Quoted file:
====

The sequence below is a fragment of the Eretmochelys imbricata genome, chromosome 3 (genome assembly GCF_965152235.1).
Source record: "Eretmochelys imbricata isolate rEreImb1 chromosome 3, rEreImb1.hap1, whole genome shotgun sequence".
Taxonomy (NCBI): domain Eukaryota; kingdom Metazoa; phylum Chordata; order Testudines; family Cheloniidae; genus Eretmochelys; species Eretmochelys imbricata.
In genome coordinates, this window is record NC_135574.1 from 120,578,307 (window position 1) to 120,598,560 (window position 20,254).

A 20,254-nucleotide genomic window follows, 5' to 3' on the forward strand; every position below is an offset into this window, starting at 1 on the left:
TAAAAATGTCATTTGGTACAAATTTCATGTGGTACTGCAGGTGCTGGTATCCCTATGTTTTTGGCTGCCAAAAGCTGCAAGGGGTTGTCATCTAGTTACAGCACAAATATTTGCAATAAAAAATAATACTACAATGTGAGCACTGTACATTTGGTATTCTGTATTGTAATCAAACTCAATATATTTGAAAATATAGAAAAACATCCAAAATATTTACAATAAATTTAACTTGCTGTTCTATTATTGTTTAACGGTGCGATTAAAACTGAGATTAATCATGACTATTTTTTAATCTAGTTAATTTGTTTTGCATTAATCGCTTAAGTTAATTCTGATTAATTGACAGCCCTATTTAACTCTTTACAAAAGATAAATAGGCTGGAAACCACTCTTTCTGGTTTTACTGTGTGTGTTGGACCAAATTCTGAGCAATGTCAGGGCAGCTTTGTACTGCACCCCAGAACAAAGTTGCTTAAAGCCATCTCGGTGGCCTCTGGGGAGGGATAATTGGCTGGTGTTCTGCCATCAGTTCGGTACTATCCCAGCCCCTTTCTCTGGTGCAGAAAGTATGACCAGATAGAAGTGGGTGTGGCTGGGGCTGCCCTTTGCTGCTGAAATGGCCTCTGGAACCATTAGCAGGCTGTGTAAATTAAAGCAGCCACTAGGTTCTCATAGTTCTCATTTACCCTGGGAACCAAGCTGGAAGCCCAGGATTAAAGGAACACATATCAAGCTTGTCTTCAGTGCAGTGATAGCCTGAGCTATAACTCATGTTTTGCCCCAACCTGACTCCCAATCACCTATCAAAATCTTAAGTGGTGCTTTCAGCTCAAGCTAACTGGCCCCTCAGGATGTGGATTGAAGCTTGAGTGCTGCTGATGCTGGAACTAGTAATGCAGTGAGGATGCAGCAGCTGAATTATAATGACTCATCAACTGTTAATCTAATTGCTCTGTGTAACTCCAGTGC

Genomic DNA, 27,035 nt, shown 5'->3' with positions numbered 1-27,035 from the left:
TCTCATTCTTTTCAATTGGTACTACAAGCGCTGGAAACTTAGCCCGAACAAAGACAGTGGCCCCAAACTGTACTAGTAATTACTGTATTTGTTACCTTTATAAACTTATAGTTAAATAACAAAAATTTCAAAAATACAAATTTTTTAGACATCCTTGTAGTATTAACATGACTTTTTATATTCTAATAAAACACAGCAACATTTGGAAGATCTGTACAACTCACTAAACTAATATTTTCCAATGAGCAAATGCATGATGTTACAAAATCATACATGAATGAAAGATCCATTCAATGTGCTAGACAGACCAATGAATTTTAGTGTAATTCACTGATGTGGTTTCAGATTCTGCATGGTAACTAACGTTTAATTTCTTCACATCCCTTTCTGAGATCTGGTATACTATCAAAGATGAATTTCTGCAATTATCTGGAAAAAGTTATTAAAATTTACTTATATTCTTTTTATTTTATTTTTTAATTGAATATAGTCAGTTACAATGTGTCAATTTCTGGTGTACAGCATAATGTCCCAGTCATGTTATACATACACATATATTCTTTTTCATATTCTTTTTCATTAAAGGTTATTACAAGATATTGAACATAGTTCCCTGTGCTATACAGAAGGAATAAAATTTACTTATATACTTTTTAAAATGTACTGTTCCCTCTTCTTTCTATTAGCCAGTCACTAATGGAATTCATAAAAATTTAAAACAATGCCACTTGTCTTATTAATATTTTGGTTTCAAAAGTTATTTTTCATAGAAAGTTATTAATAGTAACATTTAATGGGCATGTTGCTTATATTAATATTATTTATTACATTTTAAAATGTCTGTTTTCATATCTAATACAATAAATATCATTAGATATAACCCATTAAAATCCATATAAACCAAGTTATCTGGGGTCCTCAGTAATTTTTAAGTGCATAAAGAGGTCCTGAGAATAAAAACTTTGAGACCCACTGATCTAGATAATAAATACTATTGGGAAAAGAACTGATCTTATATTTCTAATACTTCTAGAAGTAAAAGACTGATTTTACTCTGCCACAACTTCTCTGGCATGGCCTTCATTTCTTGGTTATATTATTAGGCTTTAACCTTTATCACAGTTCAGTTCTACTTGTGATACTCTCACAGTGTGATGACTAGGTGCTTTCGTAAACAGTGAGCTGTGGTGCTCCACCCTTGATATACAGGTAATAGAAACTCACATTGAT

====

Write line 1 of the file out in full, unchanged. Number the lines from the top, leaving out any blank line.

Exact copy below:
The sequence below is a fragment of the Eretmochelys imbricata genome, chromosome 3 (genome assembly GCF_965152235.1).